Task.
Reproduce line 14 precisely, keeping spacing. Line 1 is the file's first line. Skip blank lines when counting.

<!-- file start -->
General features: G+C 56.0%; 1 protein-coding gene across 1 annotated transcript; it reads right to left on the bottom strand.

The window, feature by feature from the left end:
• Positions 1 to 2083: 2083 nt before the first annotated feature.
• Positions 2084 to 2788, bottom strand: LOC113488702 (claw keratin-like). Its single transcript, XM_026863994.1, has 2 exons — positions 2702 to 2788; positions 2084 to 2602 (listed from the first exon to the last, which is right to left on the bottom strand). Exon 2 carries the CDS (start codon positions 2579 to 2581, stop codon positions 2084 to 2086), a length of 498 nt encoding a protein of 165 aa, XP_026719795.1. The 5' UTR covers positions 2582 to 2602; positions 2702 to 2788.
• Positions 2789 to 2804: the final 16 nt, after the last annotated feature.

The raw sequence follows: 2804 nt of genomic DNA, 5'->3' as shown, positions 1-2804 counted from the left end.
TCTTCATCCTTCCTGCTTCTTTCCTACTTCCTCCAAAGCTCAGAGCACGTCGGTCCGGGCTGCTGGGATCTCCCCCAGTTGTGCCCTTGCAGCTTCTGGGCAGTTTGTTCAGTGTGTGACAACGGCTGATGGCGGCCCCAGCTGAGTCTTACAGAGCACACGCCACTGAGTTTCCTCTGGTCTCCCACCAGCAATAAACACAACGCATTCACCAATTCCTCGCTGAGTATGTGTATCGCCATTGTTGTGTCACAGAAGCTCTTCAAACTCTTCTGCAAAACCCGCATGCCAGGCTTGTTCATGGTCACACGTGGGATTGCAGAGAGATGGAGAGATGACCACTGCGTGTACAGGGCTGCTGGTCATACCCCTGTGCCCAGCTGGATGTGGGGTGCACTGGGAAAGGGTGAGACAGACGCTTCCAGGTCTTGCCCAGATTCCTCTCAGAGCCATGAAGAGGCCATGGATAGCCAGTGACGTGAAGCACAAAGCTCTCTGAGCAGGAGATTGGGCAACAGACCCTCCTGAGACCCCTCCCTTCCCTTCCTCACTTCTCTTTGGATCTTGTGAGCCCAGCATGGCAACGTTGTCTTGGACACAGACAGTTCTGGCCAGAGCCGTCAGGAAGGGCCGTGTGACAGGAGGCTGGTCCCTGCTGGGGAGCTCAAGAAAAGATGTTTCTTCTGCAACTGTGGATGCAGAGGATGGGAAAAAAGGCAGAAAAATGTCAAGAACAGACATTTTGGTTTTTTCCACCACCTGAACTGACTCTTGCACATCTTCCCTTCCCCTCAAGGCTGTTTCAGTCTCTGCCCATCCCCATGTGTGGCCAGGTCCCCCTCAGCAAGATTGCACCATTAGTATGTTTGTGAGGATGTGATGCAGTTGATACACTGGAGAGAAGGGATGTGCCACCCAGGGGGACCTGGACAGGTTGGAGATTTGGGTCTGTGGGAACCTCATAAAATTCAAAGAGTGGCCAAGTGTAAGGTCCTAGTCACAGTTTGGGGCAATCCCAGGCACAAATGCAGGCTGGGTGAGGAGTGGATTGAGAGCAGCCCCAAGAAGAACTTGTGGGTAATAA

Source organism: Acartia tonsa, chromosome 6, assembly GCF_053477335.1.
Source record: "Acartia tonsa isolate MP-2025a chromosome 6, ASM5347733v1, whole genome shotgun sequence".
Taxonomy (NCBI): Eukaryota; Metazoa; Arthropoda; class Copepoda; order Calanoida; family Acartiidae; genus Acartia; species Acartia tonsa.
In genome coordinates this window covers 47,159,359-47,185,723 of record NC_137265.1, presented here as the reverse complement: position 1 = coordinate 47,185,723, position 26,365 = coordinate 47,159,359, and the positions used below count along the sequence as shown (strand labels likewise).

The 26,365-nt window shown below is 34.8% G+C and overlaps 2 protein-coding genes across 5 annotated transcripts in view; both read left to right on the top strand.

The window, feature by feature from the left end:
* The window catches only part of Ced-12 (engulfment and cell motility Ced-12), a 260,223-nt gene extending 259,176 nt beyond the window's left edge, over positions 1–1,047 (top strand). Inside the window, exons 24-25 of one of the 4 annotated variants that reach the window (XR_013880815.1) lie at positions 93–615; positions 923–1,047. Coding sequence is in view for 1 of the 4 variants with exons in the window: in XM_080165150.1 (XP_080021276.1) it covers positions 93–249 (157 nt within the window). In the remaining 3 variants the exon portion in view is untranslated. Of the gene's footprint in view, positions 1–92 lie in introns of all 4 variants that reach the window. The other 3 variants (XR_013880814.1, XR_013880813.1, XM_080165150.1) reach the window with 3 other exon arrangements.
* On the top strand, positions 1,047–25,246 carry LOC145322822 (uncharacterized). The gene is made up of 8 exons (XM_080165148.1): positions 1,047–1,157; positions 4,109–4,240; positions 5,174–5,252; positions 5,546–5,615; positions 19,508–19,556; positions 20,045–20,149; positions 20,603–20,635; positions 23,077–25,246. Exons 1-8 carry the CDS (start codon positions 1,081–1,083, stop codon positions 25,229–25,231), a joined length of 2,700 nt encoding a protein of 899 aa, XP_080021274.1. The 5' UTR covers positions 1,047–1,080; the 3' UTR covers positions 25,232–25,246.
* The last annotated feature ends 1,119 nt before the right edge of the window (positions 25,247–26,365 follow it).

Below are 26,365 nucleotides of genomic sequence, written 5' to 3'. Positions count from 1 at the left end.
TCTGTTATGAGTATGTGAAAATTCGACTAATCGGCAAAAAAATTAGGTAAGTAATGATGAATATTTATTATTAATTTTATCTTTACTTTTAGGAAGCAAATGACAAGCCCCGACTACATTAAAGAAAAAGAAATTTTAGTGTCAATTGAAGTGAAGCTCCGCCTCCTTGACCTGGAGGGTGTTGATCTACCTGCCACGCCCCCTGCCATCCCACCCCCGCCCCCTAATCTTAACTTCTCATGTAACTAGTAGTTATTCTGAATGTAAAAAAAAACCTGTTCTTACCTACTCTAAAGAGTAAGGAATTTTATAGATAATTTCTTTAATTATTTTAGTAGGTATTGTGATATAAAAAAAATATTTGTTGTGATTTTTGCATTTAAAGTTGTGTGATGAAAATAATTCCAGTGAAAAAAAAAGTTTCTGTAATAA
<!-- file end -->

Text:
* The window catches only part of Ced-12 (engulfment and cell motility Ced-12), a 260,223-nt gene extending 259,176 nt beyond the window's left edge, over positions 1–1,047 (top strand). Inside the window, exons 24-25 of one of the 4 annotated variants that reach the window (XR_013880815.1) lie at positions 93–615; positions 923–1,047. Coding sequence is in view for 1 of the 4 variants with exons in the window: in XM_080165150.1 (XP_080021276.1) it covers positions 93–249 (157 nt within the window). In the remaining 3 variants the exon portion in view is untranslated. Of the gene's footprint in view, positions 1–92 lie in introns of all 4 variants that reach the window. The other 3 variants (XR_013880814.1, XR_013880813.1, XM_080165150.1) reach the window with 3 other exon arrangements.